Further review of Department of State and Department of Homeland Security protocols indicate that this policy applies to dozens of other welfare programs as well.“ Read the beginning of the letter.
So far, two deadlines set up by the four members of the Senate Budget Committee have been ignored by DHS and State. The second missed deadline on October 1, 2012 caused the most recent press release.
The presence of USCIS is itself disconcerting. USCIS, the DHS agency at the center of this storm, is normally an obscure agency in DHS. It has already been put in the spotlight because it’s been given a leading role in implementing the President’s very controversial deferred-action program (essentially administrative implementation of the DREAM Act, an amnesty program), first announced in the Rose Garden June 15, 2012.
The head of USCIS, Alejandro Mayorkas, appears to be a far-left ideologue who is also tied to one of the most controversial pardons by Bill Clinton at the end of his presidential term. He’s been head of USCIS since April 2009.
Mayorkas is no stranger to being in the middle of controversies. In August 2009, his deputies, acting on his orders, drafted a memo that seemed to suggest that the Obama administration would be implementing some form of comprehensive immigration reform internally through executive action. The title of this memo was “Administrative Alternatives to Comprehensive Immigration Reform.”
It listed all sorts of categories of potential illegal aliens and enumerated ways in which the Obama administration could act unilaterally and make them effectively legal. Included in this memo was the administrative amnesty Obama implemented in June 2012.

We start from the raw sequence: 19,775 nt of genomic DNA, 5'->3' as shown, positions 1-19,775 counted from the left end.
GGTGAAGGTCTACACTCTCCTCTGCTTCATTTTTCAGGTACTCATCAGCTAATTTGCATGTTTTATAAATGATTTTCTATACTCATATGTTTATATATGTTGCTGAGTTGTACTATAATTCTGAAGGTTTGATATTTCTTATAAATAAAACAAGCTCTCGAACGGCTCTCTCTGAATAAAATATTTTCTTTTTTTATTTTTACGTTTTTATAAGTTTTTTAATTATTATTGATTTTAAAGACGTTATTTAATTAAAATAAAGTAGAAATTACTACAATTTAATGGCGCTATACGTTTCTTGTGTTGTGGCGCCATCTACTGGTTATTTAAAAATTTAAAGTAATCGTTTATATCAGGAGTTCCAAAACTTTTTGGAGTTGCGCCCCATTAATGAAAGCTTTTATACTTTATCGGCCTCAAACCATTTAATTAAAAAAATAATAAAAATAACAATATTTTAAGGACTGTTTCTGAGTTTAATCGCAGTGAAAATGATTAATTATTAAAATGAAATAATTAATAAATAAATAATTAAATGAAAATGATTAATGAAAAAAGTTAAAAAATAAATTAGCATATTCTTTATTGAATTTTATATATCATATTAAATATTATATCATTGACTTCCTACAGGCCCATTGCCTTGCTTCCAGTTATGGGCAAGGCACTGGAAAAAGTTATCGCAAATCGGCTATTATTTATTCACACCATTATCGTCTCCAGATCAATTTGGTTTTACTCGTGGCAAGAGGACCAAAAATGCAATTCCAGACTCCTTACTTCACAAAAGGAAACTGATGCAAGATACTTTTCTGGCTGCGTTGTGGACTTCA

The USCIS was also the subject of an award-winning investigative series by the Daily, in which that publication exposed how pressure from higher ups was forcing the rubber stamping of thousands of Visa applications.
Mayorkas was a very successful bundler for President Obama in 2008, leading the way to his appointment to head USCIS.
Mayorkas also gained notoriety in the late 1990s, when as an Assistant United States Attorney, he found himself in the middle of the controversial commutation of Carlos Vignali. Vignali was a convicted drug dealer whose sentence was commuted in Clinton’s last days after only serving seven years of a fourteen-year sentence.
Mayorkas, as Assistant US Attorney, was one of those that recommended the commutation to President Clinton.
The House Committee of Government Reform cited Mayorkas, among several individuals, following an investigation of the pardon. The investigation found that Vignali’s dad, Horacio Vignali, had funneled several hundred thousand dollars to a number of California-area politicians prior to the pardon.
The four Republican members of the Senate Budget Committee believe that in their role as overseers as laid out in the Constitution they are entitled to an explanation. Christopher Bentley, a spokesperson for USCIS, said, “USCIS wasn’t able discuss the issues raised by the Senators.” The State Department has previously responded that they believed most of the questions fell under the purview of DHS. The Obama administration will likely continue this game of feigned ignorance until the public demands that it be held accountable.